Because of my need to give homemade food gifts for the holidays, this is traditionally the weekend I atone for my lack of baking throughout the year — all at once. But instead of saying two dozen Hail Marys and 10 Our Fathers, my personal penance was making THREE batches of pralines, a few POUNDS of spiced nuts, and TWO types of cookies. Oh, my friends, I’m on a sugar high that would do Beavis proud. (What? You’ve never heard of quality assurance?)
For the pralines, I dug out my dad’s recipe which adulterates the traditional praline with marshmallows, but you’ve never tasted anything like them; they’re really creamy instead of gritty the way straight-sugar pralines can sometimes be. Gil would chime in to agree, only he’s shoving broken praline bits into his mouth and banging his head on the wall in the kitchen. Don’t worry — he’s wearing a bucket for protection. The sugar crash is going to be ugly.
But the real surprise of the weekend were the cookies, primarily surprising for the fact that I baked them and did not burn even one. I normally bring in savory treats for my co-workers (last year — bacon brittle and gougÃ¨res), but I suspect people appreciate the sweet stuff a little bit more, so I was willing to go that extra mile for them. And we weren’t disappointed; I really hope they won’t be, either.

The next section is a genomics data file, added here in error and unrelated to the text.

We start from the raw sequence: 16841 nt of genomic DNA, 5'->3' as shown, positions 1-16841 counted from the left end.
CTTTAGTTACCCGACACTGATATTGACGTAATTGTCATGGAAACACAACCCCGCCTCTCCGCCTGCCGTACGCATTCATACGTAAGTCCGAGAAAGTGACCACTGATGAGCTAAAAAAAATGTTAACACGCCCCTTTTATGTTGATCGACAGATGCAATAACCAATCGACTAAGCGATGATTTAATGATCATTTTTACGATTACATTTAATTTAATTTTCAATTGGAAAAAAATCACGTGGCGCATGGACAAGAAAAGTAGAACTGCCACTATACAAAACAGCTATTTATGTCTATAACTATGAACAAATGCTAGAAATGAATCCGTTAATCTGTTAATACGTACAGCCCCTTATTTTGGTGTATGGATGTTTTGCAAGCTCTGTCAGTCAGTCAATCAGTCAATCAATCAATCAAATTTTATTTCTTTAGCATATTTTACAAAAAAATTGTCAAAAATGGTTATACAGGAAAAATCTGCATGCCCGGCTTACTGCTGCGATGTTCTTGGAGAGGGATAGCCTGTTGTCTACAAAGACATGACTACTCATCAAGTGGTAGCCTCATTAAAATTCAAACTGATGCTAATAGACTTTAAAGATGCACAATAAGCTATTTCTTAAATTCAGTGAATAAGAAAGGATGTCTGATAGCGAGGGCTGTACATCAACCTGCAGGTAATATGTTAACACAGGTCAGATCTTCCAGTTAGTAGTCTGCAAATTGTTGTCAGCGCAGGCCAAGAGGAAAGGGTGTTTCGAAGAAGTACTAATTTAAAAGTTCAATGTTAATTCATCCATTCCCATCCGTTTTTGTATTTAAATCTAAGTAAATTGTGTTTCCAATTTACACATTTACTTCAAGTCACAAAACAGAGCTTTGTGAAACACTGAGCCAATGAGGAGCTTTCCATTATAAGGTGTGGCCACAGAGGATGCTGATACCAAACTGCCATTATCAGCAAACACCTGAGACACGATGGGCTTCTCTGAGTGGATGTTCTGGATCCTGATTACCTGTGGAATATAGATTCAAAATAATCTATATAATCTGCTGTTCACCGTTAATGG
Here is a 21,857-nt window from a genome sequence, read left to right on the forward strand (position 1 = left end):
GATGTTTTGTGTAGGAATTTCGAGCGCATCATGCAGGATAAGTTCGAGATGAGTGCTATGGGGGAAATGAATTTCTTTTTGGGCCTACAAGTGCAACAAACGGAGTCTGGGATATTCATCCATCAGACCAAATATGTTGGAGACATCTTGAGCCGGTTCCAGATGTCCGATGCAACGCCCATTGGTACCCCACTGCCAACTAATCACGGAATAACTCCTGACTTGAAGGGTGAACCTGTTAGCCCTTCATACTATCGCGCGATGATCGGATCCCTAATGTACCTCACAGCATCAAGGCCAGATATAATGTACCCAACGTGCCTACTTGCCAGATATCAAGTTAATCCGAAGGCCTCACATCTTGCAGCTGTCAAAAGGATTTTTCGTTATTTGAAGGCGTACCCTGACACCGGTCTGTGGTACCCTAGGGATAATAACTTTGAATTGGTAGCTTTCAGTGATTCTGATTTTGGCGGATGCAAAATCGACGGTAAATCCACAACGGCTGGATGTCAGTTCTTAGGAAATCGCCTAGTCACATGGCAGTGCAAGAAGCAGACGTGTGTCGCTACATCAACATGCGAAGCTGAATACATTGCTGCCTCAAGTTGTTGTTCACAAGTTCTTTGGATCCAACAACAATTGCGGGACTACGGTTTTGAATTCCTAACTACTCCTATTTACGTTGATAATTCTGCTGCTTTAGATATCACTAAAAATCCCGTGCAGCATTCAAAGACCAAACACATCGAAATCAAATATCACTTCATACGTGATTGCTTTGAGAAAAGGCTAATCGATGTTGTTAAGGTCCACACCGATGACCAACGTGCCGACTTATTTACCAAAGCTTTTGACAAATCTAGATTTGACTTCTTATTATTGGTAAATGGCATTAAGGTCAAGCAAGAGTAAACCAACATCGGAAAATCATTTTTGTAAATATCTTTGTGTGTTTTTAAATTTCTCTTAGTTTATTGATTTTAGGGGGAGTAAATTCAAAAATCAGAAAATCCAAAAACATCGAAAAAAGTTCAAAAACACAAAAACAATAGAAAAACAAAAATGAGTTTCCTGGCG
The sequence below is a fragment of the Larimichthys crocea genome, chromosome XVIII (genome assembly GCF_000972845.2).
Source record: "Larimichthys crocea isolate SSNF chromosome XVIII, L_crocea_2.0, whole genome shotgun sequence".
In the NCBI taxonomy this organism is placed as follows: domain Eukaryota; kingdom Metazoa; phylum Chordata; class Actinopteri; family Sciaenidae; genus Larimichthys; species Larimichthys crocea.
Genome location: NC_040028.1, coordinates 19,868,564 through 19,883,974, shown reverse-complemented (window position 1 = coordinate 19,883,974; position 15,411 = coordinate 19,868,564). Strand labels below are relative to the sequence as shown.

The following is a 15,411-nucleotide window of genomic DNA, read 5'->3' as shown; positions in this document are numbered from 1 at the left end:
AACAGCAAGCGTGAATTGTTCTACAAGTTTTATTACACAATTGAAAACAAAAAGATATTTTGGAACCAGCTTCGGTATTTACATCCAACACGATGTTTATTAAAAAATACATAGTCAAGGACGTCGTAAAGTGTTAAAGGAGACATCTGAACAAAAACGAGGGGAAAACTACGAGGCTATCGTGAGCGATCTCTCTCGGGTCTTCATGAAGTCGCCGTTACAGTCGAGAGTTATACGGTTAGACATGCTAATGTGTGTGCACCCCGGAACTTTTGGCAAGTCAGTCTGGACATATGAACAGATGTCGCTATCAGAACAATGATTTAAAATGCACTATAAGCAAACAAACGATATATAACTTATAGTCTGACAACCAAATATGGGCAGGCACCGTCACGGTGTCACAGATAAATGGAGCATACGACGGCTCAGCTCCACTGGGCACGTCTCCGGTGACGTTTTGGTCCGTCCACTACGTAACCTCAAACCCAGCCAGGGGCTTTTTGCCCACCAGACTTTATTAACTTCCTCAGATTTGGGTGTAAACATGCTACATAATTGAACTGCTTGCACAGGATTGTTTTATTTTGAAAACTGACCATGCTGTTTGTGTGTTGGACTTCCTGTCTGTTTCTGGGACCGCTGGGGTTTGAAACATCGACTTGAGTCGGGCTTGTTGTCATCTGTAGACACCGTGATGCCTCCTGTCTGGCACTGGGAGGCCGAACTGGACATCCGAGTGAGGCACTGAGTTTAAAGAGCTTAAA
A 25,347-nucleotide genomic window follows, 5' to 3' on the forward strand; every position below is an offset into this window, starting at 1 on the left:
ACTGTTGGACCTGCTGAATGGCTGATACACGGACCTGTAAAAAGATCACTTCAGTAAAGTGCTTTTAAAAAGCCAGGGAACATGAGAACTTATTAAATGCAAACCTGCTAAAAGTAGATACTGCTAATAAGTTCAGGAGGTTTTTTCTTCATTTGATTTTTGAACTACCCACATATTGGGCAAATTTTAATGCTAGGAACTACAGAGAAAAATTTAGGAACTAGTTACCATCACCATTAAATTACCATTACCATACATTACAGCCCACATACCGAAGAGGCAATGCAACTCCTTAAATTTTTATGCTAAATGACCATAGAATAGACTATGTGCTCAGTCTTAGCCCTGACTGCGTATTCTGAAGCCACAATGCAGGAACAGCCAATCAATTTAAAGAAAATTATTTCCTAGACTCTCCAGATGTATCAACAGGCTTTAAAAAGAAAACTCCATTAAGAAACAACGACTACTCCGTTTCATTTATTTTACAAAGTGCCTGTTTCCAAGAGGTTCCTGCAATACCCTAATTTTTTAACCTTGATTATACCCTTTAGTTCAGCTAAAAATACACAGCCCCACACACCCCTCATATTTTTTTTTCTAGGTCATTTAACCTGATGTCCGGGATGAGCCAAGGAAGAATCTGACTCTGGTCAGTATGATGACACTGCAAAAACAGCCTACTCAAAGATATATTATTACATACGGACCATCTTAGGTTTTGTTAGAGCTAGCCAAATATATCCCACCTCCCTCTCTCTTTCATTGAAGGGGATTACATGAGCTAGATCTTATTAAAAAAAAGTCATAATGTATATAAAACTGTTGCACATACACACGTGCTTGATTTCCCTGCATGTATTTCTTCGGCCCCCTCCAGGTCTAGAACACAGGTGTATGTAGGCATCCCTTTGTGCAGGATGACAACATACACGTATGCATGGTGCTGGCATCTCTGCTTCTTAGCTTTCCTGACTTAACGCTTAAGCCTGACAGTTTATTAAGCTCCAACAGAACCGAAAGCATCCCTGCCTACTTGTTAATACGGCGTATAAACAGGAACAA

Here’s the really soft and sticky sugar cookie dough, cut and ready to be moved (CAREFULLY) to the parchment paper-lined baking sheet.
As it turns out, I didn’t really need to be SO careful because these cookies s-p-r-e-a-d in the oven.
But dressed up with chocolate and nut toupÃ©es, they turned very suave, indeed.
So I’m really looking forward to a well-deserved break from baking this week. Maybe I’ll be chained to my desk at work, but at least I won’t be in the kitchen, forced to bake and sample delicious sweets!
Are those tiny violins I hear in the distance?
recipe after the jump
Creamy Pralines courtesy of my dad, John Beadle
After making several batches of these in one weekend, I have a few tips to ensure success. First, spray the waxed paper down like your life depends on it; these are sticky suckers that need the lubrication. Second, don’t bother with the candy thermometer until about 5 minutes after you’ve added the pecans; it really just gets in the way and the mixture won’t come up to temperature before that. Third, after you’ve added the vanilla extract, beat the praline batter vigorously until it really begins to thicken and your arm is getting tired. If you spoon them out too soon, they won’t set up and you’ll have to throw the whole mess away.
2 cups white sugar
1 stick butter
16 large marshmallows
1/2 cup evaporated milk
2 cups pecans
1 teaspoon vanilla
Cook sugar, butter, marshmallows, and milk over medium heat, stirring constantly until all ingredients are melted, then add pecans. Cook, stirring constantly, to soft ball stage, 235-240 degrees. (I always go to 240 degrees. The end result is much better at the higher end of the range.) Remove from burner. Add vanilla and beat until mixture thickens. Drop by tablespoon or two onto greased waxed paper. While still hot, sprinkle with gray salt.
Yield: 48 small pralines or 15 large.